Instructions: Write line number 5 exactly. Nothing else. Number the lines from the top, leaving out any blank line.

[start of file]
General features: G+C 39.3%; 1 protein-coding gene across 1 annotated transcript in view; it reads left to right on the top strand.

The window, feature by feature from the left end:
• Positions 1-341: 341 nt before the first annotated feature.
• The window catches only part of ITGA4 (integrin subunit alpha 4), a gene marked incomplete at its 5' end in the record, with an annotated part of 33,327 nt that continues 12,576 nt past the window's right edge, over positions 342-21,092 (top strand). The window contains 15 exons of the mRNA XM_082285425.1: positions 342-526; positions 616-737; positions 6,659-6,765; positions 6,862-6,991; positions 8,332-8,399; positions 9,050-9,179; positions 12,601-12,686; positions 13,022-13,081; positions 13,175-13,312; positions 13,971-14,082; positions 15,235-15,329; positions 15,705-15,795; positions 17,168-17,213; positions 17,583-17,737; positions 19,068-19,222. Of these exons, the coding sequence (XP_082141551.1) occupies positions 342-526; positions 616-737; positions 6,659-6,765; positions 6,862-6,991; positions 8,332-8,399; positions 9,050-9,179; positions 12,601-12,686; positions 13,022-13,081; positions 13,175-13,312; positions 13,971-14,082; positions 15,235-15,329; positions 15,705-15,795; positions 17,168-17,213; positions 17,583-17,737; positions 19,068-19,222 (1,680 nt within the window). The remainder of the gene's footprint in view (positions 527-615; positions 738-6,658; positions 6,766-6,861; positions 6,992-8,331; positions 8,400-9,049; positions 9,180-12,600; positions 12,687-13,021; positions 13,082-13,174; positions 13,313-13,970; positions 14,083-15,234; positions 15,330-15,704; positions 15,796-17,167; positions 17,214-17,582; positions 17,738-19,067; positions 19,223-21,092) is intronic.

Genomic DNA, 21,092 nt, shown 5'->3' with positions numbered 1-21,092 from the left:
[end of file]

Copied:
Genomic DNA, 21,092 nt, shown 5'->3' with positions numbered 1-21,092 from the left: